The Antidote to Hate Crimes

The stabbing of five people at an orthodox Jewish rabbi’s home in New York state during Hanukkah celebrations on Saturday added one more dreadful statistic to the wave of hate crimes associated with the resurgence of antiSemitism in the West. Then came news of a gun attack in a Texas church during service-time on Sunday. No doubt we shall be told in due course who the attackers were and what their motivation was thought to be. We in the U.K. will probably allow ourselves to wonder whether the frequency of mass shootings in the U.S.A. (see has created a culture of indifference towards such violence, but we have nothing to be proud of when we consider the rise in knife crime in our own city streets. The fact is that the expression of hatred is becoming harder and harder to contain or neutralise. The kind of anger and abuse we find in social media easily translates into violent action, only we tend not to see or want to acknowledge the way in which it can affect both ourselves and others. There are no boundaries, it seems — except for some fashionable hate crimes which seem to draw a disproportionate amount of attention because endorsed by the celebrities of our day.

I was struck by the response of Mayor de Blasio to what happened in Monsey: he promised more security in Jewish areas, by which I presume he means more armed guards, and a programme of education in schools. As Rabbi Sacks sadly remarked, in a tweet published yesterday,

Antisemitism has returned within living memory of the Holocaust, and after more than half a century of programs of legislation, and education designed to ensure that it could never happen again.

Legislation and education don’t appear to have changed things, and while there are those who will say it was because a churchgoer had a gun on him that the attack in Texas was no worse than it was, some of us still find the thought of taking weapons into a place of worship highly questionable. Two thousand years since the birth of the Prince of Peace and we still have not learned that violence too often begets violence!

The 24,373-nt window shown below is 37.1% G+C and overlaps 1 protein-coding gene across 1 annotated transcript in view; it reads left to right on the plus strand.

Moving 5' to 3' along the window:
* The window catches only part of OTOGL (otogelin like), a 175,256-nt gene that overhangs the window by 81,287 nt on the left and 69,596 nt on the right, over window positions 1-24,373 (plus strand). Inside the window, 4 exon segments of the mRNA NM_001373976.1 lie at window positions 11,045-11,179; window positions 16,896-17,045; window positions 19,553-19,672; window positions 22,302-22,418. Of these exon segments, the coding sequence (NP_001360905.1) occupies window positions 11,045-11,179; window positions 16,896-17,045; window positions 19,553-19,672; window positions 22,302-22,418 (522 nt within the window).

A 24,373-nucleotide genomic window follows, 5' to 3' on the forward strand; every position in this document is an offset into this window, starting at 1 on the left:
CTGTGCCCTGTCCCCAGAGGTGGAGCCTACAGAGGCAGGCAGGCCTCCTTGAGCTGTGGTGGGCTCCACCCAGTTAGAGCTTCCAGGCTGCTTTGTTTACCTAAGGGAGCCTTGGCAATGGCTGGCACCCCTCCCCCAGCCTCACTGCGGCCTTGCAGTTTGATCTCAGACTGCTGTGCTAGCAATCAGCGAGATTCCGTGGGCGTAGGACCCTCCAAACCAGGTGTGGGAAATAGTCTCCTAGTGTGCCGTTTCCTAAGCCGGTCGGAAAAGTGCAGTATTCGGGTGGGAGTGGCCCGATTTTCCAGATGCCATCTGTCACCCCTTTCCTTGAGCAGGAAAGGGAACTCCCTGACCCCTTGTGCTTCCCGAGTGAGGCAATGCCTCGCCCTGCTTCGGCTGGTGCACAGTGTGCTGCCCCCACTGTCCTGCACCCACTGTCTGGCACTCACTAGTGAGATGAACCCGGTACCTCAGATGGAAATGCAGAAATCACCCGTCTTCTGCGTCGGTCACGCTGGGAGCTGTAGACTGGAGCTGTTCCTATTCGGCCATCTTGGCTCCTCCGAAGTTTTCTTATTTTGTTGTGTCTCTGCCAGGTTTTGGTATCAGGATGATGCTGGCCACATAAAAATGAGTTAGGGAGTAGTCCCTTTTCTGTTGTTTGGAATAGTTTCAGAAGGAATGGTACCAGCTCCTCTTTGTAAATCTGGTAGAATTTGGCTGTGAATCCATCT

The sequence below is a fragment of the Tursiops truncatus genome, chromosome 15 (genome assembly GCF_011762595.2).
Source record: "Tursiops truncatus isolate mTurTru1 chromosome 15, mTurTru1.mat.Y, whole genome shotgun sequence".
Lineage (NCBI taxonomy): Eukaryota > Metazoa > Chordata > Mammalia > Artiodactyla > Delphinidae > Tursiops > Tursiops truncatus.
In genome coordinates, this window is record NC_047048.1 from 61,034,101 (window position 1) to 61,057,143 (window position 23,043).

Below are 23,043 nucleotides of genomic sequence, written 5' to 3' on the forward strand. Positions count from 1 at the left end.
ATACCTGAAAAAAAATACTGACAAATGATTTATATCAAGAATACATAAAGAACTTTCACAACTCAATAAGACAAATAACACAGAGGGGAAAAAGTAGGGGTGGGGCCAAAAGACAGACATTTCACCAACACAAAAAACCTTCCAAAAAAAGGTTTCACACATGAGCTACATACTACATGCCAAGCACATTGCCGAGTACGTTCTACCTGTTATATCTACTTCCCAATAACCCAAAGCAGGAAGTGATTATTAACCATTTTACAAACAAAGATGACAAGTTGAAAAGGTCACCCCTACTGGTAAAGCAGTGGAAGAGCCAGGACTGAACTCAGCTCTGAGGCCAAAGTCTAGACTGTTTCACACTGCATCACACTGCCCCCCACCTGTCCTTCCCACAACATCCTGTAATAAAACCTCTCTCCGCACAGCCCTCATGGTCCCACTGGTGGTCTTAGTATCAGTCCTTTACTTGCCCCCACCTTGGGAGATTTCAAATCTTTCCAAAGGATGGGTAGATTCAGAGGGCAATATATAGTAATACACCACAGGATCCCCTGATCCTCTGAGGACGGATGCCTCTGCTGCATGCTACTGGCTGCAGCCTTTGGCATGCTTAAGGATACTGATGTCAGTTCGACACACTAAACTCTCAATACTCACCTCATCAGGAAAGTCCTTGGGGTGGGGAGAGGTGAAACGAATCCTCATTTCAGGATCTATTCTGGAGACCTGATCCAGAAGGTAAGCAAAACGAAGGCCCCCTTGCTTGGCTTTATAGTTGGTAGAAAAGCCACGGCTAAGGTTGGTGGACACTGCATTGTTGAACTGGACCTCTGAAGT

As 2019 races towards its close, we are faced with an ever starker choice. Do we want to be people of violence or of peace? Are we going to pass the poison on, or are we going to say, ‘No. I refuse to be part of that violence’? If our answer is ‘no’ we must be prepared for huge sacrifices. It will mean being extremely careful about how we speak or act, not in the sense of being cowardly but in the sense of being mindful how our words and deeds increase or decrease the stock of tension in the world. It may be ‘fun’ to denigrate others with our witty put-downs; it may be a relief to our feelings to disparage those with whom we disagree; it may even be a source of inner congratulation to have pointed out the wrongness of a policy or an individual’s behaviour, but we do need to think about possible consequences. It is no good lighting a touch-paper and then lamenting the fact that the building burned down. The only real antidote to hate-crimes comes from those who are not prepared to hate. Which will we choose?


9 thoughts on “The Antidote to Hate Crimes”

  1. Thank you Dame Catherine for this thoughtful and timely piece. I hear from friends at Hampstead Parish Church that the local shops who were targeted with antisemitic graffiti at the weekend, responded by placing messages of welcome and inclusion in the space where the graffit had been. More power to peace!

  2. Dear Sister Catherine

    As usual, in a few words you touch the individual; raising pertinent, interesting and thought provoking choices to a current situation that concerns us all and you don’t just high light the issue, then leave it there. Thank you.

  3. Sister, are you (or is one of your readers) able to refer me to an article explaining this rise of anti-Semitism which I find baffling and haven’t witnessed here in NW Wales? I assume it has nothing to do with disapproval of Israeli politics, which I feel is a perfectly legitimate stance.

    • Explaining the rise of antisemitism is difficult, though there is a huge amount of history and background we could go into. I don’t really know where to start. I wonder if any of our Jewish readers would like to make a suggestion? We have always wanted someone to blame, someone to hate or fear, I guess. I get most of my own information about antisemitic outbursts or attacks from the Jewish Chronicle or the secular media. The one thing I would say is that being opposed to some of the state of Israel’s policies/actions or what is frequently termed Zionism (though it isn’t always that, either) is not to be confused with antisemitism, though I believe one should state clearly to what one is opposed and why, otherwise it can end up being antisemitic! If you use Twitter, Rabbi Danya Ruttenberg @TheRaDR is offering a short Twitter course on anti-semitiesm.

  4. I’ve found this post thought-provoking on many levels. How ‘clever’ at the time did I think my own retort to a relative over Christmas who was gushing over Christmas ‘being for the kiddies’; theologically correct, yes, but I could have put it more kindly, more charitably… more chance too that it might have been pondered on rather than the hearer possibly smarting at my words… ouch… (please don’t use my surname)

    • It’s very honest of you to share that comment with the rest of us, and I pray that whatever hurt or misunderstanding you feel you may be responsible for will be healed, and that you yourself will be at peace about it.

  5. Thank you for that. I think I understand the rise of antisemitism in pre-war Germany, and earlier manifestations. It’s the recent phenomenon which eludes me, the sudden burst, as it were.

Comments are closed.